Law of Insurance Contracts

Chapter 14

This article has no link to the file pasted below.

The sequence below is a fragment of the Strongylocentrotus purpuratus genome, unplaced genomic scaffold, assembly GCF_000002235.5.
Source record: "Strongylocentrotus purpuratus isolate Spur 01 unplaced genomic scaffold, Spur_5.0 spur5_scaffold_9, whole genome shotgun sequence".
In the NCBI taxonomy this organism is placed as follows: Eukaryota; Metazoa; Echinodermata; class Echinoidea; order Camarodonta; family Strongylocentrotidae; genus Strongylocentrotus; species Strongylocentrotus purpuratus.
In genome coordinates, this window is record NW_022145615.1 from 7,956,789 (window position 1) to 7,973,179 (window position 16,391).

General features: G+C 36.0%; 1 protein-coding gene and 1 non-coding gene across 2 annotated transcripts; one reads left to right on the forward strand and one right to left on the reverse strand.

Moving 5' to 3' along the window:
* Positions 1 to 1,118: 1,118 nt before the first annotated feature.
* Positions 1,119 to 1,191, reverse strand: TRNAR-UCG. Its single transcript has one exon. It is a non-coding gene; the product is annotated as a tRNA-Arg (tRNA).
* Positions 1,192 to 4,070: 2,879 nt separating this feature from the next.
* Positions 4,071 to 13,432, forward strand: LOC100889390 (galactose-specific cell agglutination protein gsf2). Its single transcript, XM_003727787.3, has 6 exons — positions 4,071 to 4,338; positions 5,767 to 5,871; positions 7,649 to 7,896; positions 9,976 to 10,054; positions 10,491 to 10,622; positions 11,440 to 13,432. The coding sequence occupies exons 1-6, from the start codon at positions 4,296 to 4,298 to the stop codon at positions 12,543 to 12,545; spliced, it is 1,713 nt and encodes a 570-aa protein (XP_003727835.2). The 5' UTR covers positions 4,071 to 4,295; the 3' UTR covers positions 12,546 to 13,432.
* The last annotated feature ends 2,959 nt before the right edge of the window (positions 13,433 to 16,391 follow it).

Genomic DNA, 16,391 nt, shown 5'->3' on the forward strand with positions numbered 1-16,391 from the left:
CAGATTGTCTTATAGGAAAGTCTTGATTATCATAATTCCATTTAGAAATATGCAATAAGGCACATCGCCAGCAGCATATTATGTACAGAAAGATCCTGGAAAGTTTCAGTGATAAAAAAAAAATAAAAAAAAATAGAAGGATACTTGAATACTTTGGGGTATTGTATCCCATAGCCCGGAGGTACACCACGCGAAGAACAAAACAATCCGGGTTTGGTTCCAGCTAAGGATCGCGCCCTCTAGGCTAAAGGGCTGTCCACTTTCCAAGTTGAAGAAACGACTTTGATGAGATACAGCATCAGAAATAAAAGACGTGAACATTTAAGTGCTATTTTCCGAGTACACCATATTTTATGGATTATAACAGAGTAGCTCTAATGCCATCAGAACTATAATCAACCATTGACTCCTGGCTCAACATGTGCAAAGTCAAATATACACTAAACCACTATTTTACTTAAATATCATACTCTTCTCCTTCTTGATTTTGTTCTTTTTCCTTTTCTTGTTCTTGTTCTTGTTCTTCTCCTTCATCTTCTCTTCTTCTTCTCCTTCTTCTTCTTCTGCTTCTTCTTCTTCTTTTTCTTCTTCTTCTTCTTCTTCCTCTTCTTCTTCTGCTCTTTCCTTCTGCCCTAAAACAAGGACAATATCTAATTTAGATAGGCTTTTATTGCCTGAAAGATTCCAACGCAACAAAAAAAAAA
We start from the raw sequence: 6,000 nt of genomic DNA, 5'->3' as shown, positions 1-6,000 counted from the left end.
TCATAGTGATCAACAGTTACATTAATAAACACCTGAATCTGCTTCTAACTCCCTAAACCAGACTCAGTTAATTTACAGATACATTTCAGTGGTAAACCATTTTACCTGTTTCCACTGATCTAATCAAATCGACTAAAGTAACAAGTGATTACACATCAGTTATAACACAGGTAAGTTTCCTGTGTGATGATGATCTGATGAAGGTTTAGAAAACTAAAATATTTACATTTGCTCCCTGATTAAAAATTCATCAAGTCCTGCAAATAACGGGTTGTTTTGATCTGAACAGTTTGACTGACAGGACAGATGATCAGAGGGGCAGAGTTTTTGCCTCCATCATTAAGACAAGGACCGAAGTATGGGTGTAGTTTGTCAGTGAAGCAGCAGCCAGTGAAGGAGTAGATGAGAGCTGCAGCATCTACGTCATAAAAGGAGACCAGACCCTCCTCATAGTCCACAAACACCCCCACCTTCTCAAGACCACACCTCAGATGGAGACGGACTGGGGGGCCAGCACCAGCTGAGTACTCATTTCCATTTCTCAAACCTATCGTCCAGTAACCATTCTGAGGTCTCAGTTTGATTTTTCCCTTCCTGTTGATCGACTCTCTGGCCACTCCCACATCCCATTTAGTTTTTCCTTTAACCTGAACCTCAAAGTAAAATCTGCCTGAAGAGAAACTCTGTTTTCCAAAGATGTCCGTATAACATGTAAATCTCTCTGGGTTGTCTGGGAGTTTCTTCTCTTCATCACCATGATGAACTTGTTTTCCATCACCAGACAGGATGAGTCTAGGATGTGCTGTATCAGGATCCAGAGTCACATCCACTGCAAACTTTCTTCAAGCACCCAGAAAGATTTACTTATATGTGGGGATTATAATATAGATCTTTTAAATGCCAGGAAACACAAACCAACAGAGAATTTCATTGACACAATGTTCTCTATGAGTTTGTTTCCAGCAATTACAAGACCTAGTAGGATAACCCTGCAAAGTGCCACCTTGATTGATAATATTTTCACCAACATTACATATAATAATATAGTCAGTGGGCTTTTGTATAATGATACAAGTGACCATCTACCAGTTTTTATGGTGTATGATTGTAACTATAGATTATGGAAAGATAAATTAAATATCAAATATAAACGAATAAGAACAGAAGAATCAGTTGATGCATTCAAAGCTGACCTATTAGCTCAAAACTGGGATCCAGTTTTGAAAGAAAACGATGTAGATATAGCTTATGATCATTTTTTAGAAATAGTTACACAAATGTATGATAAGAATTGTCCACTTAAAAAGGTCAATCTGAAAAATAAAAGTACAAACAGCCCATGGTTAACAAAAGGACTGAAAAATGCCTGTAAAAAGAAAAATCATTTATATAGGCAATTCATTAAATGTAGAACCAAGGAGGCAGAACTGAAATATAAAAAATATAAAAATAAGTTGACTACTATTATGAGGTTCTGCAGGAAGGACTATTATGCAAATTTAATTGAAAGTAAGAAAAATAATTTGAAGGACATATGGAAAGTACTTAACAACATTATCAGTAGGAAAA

This book is about insurance contracts, for which the law does not in general require any particular form (). For contracts generally the question whether the parties have reached final agreement is determined objectively and thus depends on whether it would appear to a reasonable person that the parties had reached agreement on the terms which they had determined were essential. These matters are judged from the words and conduct of the parties.1 The approach is the same for insurance contracts. Such problems do not commonly arise in the context of insurance contracts if only because of the formality of the process which insurers tend to adopt, at least as between primary insurer and the insured. In most insurance cases, at least at this primary level of insurance, the contract is recorded in a document called a policy. To construe the policy, the reader must first know whether the policy stands alone. When are the terms of the contract of insurance or the meaning of the terms in the policy found by evidence of party intention emanating from outside the policy? This is a question of evidence, not a question of construction, but it is a necessary precursor of any discussion of rules of construction.2

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